Tesla coil making lots of sparks

We’re in 2016 and the Australian Liberal Government is heading to the next election desperately trying to convince Australians that we don’t need a National Broadband Network (NBN) based on Fibre-to-the-Premises.

But what if we lived 100 years ago in 1916 and the great Australian election issue was about building a National Electricity Network (NEN) based on Electricity-to-the-Home (ETTH)?

Imagine how Malcolm Turnbull and the Liberal Party would have tried to persuade Australians from the early 20th century to reject universal access to mains electricity in favour of a “Multi-Technology Mix”.

His speeches might have sounded like this:

“The opposition’s wacko Electricity-to-the-Home NEN is wasteful and extravagant.

Don’t get me wrong – electricity is a marvellous invention that has revolutionised public transport. There is no doubt that electric trains, trams and trolley buses have changed our big cities for the better – Sydney-siders shall soon have no need to expend their hard-earned money on horses or endure walking through streets covered in horse manure or breathing smoke from steam trains.

But does every household really need electricity? Of course not!

Currently available technologies already meet Australian household needs:

• Electric lighting? Candles and gas lanterns work perfectly.

• Electric heating? Wood-fire, kerosene and coal burners are cheap and heat peoples homes efficiently.

• Radio receivers? Crystal set radios get their power from the airwaves. Those wealthy enough to own battery-powered radio receivers can afford to purchase their own supply of dry cell batteries to power them.

• Washing machines with electric motors? Outrageously expensive. Hand-cranked washing machines & wringers work well enough and are affordable on a common worker’s salary.

• Electric refrigeration? Also outrageously expensive. Most people I know manage fine with iceboxes and preserved food.

As we can see, universal access to electricity is an unnecessary extravagance. The opposition’s plan will deprive our budget of millions of dollars needed to provide materiel for the war effort following our setback during the Gallipoli campaign. Indeed, our defence minister is hard at work closing deals to deliver the next generation of biplanes, chemical munitions and trench excavation equipment that will ensure Australia’s national security and guarantee our strategic edge for decades to come.

Unfortunately, when the opposition was last in power, they squandered too much of your taxpayer money during their previous attempt to implement their wacko universal electricity plan, so it cannot simply be dismantled without further loss.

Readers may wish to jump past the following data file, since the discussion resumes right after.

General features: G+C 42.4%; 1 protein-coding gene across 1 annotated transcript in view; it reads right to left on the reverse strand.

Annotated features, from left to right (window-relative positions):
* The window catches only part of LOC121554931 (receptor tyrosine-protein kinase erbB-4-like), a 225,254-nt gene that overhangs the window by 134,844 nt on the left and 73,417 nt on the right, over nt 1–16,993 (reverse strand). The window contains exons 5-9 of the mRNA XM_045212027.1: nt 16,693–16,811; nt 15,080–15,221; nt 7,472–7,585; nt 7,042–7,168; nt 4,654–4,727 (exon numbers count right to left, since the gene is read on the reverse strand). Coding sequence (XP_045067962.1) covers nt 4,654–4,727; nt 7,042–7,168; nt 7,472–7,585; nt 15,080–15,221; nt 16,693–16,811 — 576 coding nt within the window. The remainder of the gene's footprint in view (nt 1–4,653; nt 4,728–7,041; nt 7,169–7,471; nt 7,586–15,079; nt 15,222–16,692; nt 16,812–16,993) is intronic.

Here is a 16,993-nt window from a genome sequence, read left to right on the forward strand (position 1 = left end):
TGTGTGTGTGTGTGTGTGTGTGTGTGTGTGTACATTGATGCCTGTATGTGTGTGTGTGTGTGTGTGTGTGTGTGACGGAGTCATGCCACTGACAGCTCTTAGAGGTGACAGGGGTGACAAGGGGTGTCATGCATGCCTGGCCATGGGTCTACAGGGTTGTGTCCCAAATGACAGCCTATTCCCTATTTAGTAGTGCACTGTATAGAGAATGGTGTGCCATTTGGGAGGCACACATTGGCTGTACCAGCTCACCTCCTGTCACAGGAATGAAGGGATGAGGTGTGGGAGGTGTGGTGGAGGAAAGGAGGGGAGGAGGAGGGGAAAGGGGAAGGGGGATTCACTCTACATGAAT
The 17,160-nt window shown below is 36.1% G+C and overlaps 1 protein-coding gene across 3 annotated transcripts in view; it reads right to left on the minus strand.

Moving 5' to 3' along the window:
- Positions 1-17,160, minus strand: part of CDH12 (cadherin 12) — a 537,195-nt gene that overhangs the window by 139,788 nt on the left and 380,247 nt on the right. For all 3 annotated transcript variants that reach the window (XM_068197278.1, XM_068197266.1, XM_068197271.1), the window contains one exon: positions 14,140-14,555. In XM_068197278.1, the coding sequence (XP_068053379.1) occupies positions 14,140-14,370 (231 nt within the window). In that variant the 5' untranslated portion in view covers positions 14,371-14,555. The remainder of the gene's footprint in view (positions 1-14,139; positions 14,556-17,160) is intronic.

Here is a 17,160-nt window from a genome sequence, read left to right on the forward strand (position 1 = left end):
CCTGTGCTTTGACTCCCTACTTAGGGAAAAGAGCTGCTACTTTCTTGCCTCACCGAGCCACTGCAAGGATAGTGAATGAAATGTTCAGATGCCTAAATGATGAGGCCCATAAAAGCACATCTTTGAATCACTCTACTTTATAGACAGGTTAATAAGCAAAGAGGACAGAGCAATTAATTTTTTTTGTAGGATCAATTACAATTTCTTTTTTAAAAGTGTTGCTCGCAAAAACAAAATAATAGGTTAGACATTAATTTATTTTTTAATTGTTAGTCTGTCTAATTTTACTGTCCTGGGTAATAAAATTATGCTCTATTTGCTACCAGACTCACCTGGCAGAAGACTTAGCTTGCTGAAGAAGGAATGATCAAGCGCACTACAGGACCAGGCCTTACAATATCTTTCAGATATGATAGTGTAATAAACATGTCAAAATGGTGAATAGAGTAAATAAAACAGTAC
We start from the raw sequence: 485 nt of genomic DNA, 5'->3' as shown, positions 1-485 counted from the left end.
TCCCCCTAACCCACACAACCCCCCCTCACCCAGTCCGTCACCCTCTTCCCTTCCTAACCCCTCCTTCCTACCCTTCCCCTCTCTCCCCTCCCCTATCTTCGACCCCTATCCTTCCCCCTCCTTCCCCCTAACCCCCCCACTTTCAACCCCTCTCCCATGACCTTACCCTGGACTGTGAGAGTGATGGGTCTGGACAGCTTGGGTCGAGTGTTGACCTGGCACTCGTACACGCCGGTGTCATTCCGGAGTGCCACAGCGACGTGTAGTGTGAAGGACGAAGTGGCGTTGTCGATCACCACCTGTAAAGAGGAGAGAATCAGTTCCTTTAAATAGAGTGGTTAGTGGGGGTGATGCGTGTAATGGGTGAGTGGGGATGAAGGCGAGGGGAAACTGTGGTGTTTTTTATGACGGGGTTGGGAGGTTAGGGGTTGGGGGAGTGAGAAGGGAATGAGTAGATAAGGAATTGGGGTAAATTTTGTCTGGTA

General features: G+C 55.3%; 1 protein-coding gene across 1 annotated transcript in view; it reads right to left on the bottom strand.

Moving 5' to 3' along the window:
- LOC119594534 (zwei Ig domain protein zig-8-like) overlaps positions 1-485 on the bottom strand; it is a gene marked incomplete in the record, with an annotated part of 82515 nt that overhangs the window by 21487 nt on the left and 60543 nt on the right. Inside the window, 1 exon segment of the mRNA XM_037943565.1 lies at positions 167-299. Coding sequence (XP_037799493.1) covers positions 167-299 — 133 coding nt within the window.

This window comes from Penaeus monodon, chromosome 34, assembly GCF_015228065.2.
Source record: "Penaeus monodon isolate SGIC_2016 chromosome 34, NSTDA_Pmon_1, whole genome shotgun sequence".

Nonetheless, our government has a solution to get Australian taxpayers out of this financial quagmire. The Vertigo review panel into the NEN has determined that Australian households needs will be satisfied by our government’s alternative energy plan based on a Multi-Technology Mix that will be delivered cheaper, faster and better:

1. Brand new dwellings shall be connected to the electrical grid.

2. Dwellings that have already been connected to the electrical grid shall remain connected.

3. Dwellings in an area with gas piping shall have gas lighting installed on their street. The government shall subsidise the installation of glass windows so that more light from the street lamps may enter their homes.

4. Other dwellings shall receive subsidised candles. Commonwealth scientists have developed an enhanced paraffin candle wax that burns up to 10x as bright as current candles for 50% longer.

5. Households who desire a connection to the electrical grid shall have the option of paying £600 for a feasibility study to determine the suitability of their dwelling for connectivity.

If the dwelling is suitable, the owner shall pay a construction fee to cover the cost of extending wires from the nearest substation, erecting wooden poles and terminating the cable in their location. For most people, the cost is expected to be less than £10,000.

As you can see, our plan is practical, fiscally responsible and satisfies every Australian’s domestic energy needs in this challenging climate of national security threats and budget deficits.

Malcolm Turnbull
Prime Minister of Australia”

Fortunately, such a dystopian past did not take place. All Australians ended up getting electricity to their homes, as did people in all developed countries around the world.

Those in charge 100 years ago understood perfectly well that electricity was a revolutionary technology that needed to be fully embraced – one whose possibilities were yet to be fully revealed.

Today, we now live in homes with Computers, Telephones, Refrigerators, TVs, Washing Machines, Dishwashers, Vacuum Cleaners, Air Conditioners and many other devices powered by electricity – all of which have contributed to economic growth and a higher standard of living, but most importantly, affordable to the average income earner.

So let us ask ourselves:

• If electricity had only been available to a select few, would businesses have gone to the effort to develop and manufacture these devices?

• If electricity had only been available to a select few, would there have been enough consumer demand to create the economy of scale that would have made these devices cheap enough to manufacture and be affordable?

Probably not!

Now let us ask ourselves – why should Fibre-to-the-Home be any different?

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